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deshabille for travelling, she was quite as fine as need be.

Upon Cuthbert's arrival, the two girls leaped from the musnud, and while Mrs. Brandyball tired him to death with the most affectionate inquiries after his health, Kate stood kissing his forehead and Jane holding one of his hands. After this ceremony had been gone through, Cuthbert looking anxiously after me, pointed to the lady, and said, in a subdued tone of voice, "Gilbert, allow me to introduce Mrs. Brandyball."

I made the aimable with the best grace I could, and expressed myself extremely glad to see her at Ashmead,—hoped she had had some refreshment, and suggested that we should have some supper early, since she had missed our dinnerhour by her late arrival.

"Thank you, Mr. Gurney," said my fair friend, in a tone of voice suitable to a girl of sixteen performing on the stage, " for your delicate attention; but I* would not for worlds disarrange the economy of your establishment, nor is it in any degree necessary; for owing to the amiable solicitude of these dear children, I have been supplied with every necessary refreshment since my arrival in your charming mansion."

"Have you?" said I; "I am very glad to hear it."

"Yes," continued the lady; "dear Katharine, anxious to evince a regard, which is truly reciprocal, desired the domestics to arrange a little repast in her own apartment, and I found abundance of every thing to gratify the appetite, elegantly disposed for my accommodation—interesting creatures! It is most satisfactory to a solicitous preceptress to discover in acts of kindness and consideration like these, the delightful evidence of affection, resulting perhaps in the present instance from a strict adherence to the principle, that where kindness governs in the place of anger, the pupil always receives instruction with gratitude."

This euphonic oration startled me, not only by its manner but its matter. The woman appeared to me to have swallowed half a score of her own copy-books, the examples in which she was now delivering out of her lips: but this being merely ridiculous, I thought I might be amused by her absurdity. What really did startle me was the coolness with which the interesting Katharine had given her orders for preparing a snug dinner for her high-flying schoolmistress in her room, without inquiring of me or Harriet whether she might do so or not. Nor was this all, for under Hutton's directions, my butler, it seems, had furnished forth wines "of sorts" for the banquet, of which—I speak it with diffidence and reserve —it appeared to me that my fair friend had imbibed no very inconsiderable quantity.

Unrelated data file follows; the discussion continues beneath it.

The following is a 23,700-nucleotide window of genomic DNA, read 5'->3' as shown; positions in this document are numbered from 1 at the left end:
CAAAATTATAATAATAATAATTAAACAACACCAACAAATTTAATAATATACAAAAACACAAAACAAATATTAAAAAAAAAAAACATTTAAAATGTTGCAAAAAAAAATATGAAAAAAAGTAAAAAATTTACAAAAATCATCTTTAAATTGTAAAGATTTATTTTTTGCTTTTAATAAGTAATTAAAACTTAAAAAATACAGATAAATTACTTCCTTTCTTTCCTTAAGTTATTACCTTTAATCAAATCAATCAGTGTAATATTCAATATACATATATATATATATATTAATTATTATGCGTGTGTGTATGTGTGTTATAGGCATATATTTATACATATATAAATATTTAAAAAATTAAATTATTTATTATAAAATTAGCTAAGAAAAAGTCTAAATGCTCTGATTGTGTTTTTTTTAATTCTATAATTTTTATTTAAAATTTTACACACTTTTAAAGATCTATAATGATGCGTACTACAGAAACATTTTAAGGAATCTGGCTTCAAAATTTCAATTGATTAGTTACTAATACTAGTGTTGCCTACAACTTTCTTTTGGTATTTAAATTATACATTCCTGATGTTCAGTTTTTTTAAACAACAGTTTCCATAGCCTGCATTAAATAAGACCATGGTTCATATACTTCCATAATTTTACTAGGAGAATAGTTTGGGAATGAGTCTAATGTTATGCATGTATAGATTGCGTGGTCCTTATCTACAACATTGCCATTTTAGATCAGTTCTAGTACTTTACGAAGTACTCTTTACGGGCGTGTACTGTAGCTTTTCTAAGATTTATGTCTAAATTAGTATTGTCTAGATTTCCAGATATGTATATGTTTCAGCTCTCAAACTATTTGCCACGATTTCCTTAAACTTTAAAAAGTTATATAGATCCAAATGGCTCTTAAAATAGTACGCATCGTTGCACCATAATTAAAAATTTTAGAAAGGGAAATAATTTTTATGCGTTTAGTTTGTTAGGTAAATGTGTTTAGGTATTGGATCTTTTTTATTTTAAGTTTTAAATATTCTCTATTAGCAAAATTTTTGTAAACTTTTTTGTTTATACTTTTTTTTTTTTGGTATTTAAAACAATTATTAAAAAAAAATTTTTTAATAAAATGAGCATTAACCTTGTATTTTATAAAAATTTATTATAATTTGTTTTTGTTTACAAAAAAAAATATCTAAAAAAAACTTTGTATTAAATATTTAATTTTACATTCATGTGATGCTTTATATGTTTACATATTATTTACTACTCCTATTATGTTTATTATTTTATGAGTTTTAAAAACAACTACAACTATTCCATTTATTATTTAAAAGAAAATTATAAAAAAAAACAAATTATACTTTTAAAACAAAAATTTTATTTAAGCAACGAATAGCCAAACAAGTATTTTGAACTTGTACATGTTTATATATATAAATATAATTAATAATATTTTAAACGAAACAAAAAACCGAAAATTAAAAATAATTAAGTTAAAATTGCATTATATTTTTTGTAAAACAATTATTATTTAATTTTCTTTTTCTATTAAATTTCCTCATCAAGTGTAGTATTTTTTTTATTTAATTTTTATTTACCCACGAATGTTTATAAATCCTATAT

"I have been just expressing to Mrs. Gurney," said Mrs. Brandyball, " the sentiments of admiration which I entertain for the beauties of this vicinage; it was so late when I arrived, that the shades of evening had thrown their mantle over the beauties of Nature; it was, however, impossible not to perceive by the outlines of the surrounding scenery how very beautiful it must be in a more genial season of the year."

"I think," said I, "you flatter us top much; the country about us is very pretty, but—-—" "Oh," said the lady, smiling her best, "my opinion is, that courtesy should ever be accompanied with candour; and although 'to err is human, to forgive divine,' as far as I am capable of forming a judgment upon such subjects, I think the drive from the coast hitherwards is quite charming."

"I hope," said I, "that we shall improve your favourable impression during your stay."

?' I have explained to Mrs. Gurney," said Mrs. Brandyball, "the cause of my somewhat premature appearance here. I really entertain so sincere a regard—I might almost denominate it a maternal affection—for these two dear creatures, that I ventured in some measure to overstep the ordinary regulations of society by accepting my dear Katharine's invitation; but, as I say, affectation is at best but a deformity, and conciliatory manners command esteem—so that when the dear girl wrote to beg me to come, I came without reflecting how much perhaps I ventured to intrude."

I bowed—though it was evident that Kitty, in the course of the second dinner in what this eloquent lady called her apartment, had explained to her the whole of the manoeuvre which had failed, with regard to the invitation which was to have been sent to her.

"Oh, Mr. Gurney," continued the lady, "' a good education is the foundation of happiness, and ignorance is the parent of many injuries,' and this I say, because a good maxim is never out of season. Now I have had these dear creatures under my care five years, nay, more—the course of Time is so rapid, and I may say so imperceptible, in fact like the varied movements of the vast universe, that one is unconscious of its flight—and I declare that I never have had the smallest reason to find fault with either of them —as I say, perfect idleness is perfect weariness, and of all prodigality that of time is the worst. Defer not till to-morrow what you can do today; indeed I find lazy folks take the most pains—but I do assure you that my two young charges appear to me to possess a felicitous

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